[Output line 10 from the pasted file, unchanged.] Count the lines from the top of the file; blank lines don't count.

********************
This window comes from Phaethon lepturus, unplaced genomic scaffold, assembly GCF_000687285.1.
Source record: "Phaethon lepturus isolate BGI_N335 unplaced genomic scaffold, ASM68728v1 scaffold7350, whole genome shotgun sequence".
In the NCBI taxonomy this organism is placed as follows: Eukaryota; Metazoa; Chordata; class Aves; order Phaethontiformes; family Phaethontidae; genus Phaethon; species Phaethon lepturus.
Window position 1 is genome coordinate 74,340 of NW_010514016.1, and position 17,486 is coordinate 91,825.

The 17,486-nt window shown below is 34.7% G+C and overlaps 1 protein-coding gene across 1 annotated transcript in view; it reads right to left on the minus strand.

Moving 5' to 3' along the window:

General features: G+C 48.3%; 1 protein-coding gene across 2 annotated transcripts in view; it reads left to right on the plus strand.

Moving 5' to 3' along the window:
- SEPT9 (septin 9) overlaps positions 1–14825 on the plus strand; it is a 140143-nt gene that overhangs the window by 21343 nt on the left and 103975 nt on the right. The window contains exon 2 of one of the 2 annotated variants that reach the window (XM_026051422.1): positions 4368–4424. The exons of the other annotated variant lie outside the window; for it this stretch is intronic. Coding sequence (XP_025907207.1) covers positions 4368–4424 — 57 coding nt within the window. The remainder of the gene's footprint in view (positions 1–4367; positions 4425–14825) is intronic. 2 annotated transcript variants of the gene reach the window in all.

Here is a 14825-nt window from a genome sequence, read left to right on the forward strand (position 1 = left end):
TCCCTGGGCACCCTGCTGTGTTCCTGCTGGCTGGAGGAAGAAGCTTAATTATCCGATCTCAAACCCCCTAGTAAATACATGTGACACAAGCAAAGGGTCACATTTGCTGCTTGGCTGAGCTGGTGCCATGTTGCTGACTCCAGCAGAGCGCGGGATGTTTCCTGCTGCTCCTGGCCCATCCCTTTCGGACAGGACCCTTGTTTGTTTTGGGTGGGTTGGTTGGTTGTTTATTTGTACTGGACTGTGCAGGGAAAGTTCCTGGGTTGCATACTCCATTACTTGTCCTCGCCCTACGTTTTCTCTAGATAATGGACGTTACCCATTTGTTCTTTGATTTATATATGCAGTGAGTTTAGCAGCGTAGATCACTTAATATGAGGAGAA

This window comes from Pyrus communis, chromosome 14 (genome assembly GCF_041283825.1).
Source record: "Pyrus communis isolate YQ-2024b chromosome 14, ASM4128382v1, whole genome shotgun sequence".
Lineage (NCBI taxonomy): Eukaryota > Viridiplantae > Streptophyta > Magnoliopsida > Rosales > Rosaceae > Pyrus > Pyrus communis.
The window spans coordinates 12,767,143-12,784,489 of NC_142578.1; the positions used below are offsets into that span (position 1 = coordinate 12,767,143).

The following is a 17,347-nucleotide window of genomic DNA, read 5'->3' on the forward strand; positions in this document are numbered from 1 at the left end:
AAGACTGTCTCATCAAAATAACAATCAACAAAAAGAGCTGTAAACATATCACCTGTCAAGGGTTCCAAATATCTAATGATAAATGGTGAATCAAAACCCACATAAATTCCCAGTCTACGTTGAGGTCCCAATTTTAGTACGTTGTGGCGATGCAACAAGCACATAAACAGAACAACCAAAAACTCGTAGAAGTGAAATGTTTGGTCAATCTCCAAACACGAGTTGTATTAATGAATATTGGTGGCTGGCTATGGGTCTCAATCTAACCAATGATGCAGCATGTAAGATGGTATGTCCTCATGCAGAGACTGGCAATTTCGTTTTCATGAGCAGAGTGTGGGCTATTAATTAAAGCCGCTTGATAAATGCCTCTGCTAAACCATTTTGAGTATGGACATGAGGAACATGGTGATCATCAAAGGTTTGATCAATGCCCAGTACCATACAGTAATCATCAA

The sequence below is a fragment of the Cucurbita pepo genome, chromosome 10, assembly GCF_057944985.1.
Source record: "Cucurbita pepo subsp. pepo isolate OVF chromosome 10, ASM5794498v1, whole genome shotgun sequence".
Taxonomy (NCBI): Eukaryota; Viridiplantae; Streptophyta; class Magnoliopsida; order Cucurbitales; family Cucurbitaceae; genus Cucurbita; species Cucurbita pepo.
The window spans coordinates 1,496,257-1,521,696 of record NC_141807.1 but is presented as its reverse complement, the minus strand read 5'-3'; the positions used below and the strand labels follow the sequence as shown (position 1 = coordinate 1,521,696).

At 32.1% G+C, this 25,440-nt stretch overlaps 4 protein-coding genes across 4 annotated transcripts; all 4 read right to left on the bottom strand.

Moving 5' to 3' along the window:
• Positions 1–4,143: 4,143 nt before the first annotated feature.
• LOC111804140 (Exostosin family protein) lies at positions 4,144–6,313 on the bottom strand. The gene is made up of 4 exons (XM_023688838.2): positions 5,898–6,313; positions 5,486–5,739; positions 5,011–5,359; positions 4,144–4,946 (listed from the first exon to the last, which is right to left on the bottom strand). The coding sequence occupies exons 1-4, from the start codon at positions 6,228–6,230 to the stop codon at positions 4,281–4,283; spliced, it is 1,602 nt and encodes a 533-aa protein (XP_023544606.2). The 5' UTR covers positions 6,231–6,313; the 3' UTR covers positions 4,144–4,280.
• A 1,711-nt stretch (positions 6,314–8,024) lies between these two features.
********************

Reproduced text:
Here is a 14825-nt window from a genome sequence, read left to right on the forward strand (position 1 = left end):